Author(s): Richard Shallcrass
Family Silver braids together two stories: the author's personal life and career, and the major economic reforms of the 1980s.
Richard Shallcrass joined the New Zealand Treasury in 1977 at the height of the Muldoon era. Having previously served in the Ministry of Foreign Affairs, he became a member of the team of government officials who advised Cabinet on economic and trade policy. Debate over the need for New Zealand to open its economy to international competition laid the groundwork for the political struggles that in 1984 saw the Muldoon Government swept from office. A key player in Treasury as David Lange and Roger Douglas restructured the New Zealand economy, Richard managed the government's overseas borrowing, and the privatisation programme that saw Air New Zealand, the Bank of New Zealand, Telecom, and NZ Rail pass out of public ownership, and DFC vanish into history.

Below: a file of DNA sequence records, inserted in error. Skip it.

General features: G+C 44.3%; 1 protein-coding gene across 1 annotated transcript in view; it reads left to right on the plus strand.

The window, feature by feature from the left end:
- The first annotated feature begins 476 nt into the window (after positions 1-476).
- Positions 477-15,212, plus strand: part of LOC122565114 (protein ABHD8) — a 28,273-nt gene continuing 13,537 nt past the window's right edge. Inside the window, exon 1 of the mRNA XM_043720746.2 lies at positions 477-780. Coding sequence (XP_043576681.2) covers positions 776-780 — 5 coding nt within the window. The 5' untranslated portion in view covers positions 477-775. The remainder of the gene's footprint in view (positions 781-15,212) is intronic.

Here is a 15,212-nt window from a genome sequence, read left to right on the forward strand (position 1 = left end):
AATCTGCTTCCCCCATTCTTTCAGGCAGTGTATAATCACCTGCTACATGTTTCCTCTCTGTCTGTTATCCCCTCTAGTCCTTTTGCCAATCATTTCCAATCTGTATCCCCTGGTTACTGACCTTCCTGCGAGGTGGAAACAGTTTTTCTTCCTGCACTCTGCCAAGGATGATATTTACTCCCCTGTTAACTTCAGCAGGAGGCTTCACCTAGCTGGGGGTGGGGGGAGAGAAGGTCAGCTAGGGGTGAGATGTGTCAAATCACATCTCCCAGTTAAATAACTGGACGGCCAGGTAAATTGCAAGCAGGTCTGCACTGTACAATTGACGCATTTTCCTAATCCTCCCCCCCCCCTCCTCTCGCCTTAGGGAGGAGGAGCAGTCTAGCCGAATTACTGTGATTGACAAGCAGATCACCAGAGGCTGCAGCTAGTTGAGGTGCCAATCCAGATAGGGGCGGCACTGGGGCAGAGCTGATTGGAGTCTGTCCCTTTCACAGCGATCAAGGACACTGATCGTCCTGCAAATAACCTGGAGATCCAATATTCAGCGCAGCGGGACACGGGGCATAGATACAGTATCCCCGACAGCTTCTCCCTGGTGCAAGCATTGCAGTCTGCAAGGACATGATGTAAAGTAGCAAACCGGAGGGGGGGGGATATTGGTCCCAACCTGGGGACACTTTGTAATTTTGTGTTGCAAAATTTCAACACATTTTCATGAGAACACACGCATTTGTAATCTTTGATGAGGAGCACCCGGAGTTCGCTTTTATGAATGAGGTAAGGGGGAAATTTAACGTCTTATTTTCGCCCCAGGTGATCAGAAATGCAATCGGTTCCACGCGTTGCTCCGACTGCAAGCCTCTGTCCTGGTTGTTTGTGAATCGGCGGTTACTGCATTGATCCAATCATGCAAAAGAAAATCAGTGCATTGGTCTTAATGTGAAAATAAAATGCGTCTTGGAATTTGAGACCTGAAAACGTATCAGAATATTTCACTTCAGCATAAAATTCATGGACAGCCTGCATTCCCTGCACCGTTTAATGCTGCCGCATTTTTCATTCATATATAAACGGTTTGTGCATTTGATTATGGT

Family Silver offers unique insights into bitter debate over economic policy that marked the closing years of the Muldoon administration, the tumultuous changes effected by the Lange Government, and the consequences for the National administration elected in 1990.
Recounting his experience, Richard offers an intimate record of relations between ministers and officials, revealing a world rarely glimpsed by outsiders. Reflecting on the actions and motives of players on the Wellington stage, or analysing issues that underlie the country's economic performance, he draws on an account of his earlier years, growing up on the South Island's West Coast, and serving overseas for over a decade as a diplomat.
His story of family tragedy and personal adjustment underscores decades when New Zealand was exploring its place in the world, coming to terms with Britain's new role in Europe, and a problematic relationship with the US. Tales of Indonesia during the rise of President Suharto, Hong Kong during China's Cultural Revolution, and Saigon at the end of the Vietnam War, bring to life events that have changed history. His accounts of the sale of iconic state owned businesses illuminate issues that continue to excite interest and speculation, and impact on the economic welfare of all New Zealanders.
First published July 2006.